Jamdani is a beautiful and important part of Bengali heritage. Though anyone from this part of the world will recognize the significance of this material, it has also received international recognition in 2013 by being included in the UNESCO Representative List of the Intangible Heritage of Humanity.
Jamdani falls into the Muslin category of cloth and is characterized by geometric or floral designs. It is possible that jamdani or something similar to today’s jamdani existed as far back as the first century AD. The word jamdani has a persian origin. ‘Jama’ means cloth and ‘dana’ means diapering or buti. The word likely means diapered cloth.
Jamdani is a woven cotton fabric. Jamdani requires lengthy and dedicated work which makes it expensive. Even though this material is mostly used for saris, it can also be used for scarves and handkerchiefs.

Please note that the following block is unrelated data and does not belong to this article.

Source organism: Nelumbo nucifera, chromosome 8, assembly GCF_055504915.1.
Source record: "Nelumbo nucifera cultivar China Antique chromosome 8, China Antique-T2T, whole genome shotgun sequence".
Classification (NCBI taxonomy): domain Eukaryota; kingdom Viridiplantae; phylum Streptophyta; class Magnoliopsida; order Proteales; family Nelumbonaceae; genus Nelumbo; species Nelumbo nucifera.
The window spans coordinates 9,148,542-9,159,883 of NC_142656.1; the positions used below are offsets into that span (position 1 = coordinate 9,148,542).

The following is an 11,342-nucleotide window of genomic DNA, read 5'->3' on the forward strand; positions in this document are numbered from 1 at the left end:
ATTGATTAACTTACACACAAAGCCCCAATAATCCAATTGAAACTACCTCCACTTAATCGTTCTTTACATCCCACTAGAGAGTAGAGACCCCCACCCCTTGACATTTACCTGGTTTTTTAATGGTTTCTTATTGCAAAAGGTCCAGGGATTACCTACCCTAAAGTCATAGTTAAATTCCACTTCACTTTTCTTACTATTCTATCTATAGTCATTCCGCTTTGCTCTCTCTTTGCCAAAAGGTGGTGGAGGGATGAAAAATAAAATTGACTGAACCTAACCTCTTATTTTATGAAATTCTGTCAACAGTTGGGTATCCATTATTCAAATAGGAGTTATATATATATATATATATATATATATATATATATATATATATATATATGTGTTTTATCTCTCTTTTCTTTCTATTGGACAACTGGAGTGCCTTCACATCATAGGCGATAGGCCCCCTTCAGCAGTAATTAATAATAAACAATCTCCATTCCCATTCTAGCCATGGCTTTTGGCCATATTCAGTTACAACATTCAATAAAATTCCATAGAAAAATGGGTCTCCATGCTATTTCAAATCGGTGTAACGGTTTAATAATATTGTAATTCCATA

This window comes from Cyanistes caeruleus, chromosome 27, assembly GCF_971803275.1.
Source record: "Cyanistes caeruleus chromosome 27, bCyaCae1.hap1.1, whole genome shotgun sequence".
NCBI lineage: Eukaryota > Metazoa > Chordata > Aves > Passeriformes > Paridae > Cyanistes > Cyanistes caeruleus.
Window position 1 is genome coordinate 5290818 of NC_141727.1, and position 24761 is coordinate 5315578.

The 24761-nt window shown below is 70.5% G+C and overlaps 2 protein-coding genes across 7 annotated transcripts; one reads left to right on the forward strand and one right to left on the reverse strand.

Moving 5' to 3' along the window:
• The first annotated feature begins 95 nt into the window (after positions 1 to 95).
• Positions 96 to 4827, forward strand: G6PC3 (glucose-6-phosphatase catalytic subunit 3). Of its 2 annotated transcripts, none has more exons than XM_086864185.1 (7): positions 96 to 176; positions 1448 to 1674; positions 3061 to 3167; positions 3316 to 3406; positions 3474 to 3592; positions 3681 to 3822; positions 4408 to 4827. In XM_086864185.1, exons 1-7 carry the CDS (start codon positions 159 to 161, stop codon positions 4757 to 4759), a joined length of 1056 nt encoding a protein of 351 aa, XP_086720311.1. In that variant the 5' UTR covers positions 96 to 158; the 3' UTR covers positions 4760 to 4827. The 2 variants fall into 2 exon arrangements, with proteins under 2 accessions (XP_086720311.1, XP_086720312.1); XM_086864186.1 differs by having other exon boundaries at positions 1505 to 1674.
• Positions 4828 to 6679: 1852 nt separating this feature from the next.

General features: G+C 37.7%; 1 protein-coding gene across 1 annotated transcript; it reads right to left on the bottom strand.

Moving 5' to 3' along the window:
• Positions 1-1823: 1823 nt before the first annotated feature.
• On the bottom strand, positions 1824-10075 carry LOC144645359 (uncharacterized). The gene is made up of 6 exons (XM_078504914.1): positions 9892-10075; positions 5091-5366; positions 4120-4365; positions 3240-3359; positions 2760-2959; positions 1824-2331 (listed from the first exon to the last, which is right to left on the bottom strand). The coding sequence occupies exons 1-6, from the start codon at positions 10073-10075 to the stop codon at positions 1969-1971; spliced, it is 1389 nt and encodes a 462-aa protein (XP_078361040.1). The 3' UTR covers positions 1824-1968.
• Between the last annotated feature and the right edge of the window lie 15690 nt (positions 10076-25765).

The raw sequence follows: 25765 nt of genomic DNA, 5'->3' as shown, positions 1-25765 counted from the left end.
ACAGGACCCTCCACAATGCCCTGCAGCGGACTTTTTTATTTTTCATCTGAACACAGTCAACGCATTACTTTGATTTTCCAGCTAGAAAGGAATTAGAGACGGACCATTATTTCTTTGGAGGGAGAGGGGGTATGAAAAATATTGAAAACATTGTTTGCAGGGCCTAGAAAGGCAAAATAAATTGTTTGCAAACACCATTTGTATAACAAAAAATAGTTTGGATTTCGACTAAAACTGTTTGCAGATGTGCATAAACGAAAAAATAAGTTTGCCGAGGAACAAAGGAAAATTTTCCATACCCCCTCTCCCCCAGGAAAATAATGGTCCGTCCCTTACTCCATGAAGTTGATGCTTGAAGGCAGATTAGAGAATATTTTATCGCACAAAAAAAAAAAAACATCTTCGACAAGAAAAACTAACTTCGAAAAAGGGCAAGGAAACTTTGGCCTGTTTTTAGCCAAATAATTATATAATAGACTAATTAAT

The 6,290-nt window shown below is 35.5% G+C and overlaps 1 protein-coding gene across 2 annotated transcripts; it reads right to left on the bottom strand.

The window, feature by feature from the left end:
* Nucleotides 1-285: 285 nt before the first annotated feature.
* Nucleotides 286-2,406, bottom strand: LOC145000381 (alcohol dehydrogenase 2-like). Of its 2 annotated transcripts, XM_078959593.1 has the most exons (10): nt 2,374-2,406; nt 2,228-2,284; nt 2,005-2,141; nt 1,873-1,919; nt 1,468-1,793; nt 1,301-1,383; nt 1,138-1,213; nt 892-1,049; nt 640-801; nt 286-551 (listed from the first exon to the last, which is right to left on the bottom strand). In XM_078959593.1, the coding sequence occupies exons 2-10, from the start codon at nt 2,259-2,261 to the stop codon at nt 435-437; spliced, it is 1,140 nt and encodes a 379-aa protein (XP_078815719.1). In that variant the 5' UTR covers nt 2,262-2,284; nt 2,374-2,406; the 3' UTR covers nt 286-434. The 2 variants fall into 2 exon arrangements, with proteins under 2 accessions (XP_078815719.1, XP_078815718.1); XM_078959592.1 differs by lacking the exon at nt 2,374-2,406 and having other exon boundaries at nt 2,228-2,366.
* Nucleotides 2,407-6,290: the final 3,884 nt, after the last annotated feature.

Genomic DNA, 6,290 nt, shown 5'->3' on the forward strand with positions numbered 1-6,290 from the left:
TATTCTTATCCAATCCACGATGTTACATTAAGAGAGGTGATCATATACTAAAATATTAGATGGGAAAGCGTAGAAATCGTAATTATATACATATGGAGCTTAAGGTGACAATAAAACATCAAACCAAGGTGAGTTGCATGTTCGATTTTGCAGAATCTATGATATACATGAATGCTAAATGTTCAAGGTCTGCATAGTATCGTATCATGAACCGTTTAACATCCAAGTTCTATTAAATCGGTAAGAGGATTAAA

Despite being the most expensive product of Dhaka looms, jamdani weavers are grossly underpaid. Mosamet Rehana of South Rupshi area has 30 years of experience in crafting jamdani. She said: "We are not paid enough, compared to the work we put in behind each jamdani. As the wholesalers collect jamdani sarees long before Eid, we have to sell them at a low price. Weavers have declined in numbers because of the low pay, and for this reason, we often cannot meet the market demand."
Jamdani is a symbol of aristocracy. It takes great skill and dedication to make and is an important part of the cultural heritage of Bengal. The demand for jamdani continues to be high in the market. If skilled workers are paid a fair wage for weaving jamdani then this industry will continue to bloom.